Abstracts are due to firstname.lastname@example.org by April 8th.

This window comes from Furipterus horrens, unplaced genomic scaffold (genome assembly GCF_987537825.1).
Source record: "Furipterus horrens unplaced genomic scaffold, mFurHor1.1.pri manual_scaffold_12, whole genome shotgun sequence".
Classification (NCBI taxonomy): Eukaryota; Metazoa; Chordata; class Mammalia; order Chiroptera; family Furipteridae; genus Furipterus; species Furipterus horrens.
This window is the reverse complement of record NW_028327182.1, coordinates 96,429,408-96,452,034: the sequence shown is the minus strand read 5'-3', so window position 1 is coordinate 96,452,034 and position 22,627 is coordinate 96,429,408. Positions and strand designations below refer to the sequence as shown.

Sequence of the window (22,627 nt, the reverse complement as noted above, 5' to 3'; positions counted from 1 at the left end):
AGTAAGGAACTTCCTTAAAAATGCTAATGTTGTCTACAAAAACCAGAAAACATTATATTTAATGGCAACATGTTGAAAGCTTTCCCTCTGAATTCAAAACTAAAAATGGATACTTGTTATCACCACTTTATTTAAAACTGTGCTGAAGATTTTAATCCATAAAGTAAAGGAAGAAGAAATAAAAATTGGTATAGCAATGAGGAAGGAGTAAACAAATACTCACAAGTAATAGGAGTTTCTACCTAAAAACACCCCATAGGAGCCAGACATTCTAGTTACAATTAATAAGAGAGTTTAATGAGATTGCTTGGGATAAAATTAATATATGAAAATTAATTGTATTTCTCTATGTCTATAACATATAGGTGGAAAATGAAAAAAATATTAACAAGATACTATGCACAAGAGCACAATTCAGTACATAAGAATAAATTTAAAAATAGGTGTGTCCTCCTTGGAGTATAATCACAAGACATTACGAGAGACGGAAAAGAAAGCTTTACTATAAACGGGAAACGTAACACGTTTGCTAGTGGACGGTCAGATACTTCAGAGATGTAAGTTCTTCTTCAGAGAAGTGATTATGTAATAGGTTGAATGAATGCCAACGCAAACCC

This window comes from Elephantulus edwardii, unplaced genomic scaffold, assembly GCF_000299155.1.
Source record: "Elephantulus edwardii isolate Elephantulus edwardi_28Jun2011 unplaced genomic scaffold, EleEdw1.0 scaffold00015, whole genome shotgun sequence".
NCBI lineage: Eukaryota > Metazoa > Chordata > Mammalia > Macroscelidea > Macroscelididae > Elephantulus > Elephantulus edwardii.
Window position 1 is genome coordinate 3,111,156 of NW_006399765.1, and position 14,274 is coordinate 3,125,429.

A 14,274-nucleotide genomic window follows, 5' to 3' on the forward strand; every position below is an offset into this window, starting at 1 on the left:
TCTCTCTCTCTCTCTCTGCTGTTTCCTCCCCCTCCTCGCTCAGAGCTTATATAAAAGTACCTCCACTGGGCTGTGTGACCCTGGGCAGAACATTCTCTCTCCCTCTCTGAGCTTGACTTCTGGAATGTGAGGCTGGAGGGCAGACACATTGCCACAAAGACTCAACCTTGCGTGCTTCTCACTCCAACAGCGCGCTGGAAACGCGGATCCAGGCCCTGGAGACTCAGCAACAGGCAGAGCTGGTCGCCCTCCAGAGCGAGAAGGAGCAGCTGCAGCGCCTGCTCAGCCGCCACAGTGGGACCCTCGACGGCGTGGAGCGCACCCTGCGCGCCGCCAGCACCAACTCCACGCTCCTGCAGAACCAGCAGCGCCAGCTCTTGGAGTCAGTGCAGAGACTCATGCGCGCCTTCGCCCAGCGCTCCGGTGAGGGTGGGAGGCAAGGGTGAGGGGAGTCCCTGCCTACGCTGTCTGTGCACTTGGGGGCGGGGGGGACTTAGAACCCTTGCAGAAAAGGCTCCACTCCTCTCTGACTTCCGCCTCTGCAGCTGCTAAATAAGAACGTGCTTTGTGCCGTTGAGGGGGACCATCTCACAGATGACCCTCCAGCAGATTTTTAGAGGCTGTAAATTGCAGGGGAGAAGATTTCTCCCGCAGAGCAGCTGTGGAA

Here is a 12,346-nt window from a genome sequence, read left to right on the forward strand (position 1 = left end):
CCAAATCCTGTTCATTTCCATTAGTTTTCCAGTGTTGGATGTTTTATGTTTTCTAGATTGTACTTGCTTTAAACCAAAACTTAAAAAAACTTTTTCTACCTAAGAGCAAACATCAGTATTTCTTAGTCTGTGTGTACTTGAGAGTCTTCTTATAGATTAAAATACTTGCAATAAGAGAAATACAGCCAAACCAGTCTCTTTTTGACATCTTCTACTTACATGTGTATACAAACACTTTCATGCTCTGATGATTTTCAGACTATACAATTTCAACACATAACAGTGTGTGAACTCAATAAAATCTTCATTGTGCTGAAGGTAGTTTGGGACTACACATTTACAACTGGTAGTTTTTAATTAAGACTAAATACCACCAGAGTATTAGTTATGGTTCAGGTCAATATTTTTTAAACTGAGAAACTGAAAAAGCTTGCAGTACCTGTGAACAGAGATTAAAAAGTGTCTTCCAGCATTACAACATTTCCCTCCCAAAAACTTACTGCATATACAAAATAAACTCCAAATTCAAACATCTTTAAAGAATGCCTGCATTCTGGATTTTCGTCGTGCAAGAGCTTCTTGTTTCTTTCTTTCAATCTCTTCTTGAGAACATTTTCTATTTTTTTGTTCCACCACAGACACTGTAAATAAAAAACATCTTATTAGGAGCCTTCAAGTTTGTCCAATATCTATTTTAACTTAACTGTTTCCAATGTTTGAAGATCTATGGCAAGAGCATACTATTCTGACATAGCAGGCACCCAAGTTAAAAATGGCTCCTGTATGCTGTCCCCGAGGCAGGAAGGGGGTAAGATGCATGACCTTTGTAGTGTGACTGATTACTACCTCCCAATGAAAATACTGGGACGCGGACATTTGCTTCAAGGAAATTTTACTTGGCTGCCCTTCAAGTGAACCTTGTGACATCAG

Details: How is corruption created, transformed, and circulated as a social, legal, and political category? How do lawyers negotiate the distinction between legal and illegal conduct in corruption prosecutions? And how is evidence of corruption narratively and normatively constituted? This panel invites reflection on how corruption is formulated and deployed in everyday life. Ethnographic research is uniquely positioned to capture the contingency and complexity of this emergent and timely subject of anthropological study. Please email your abstract to email@example.com no later than March 31.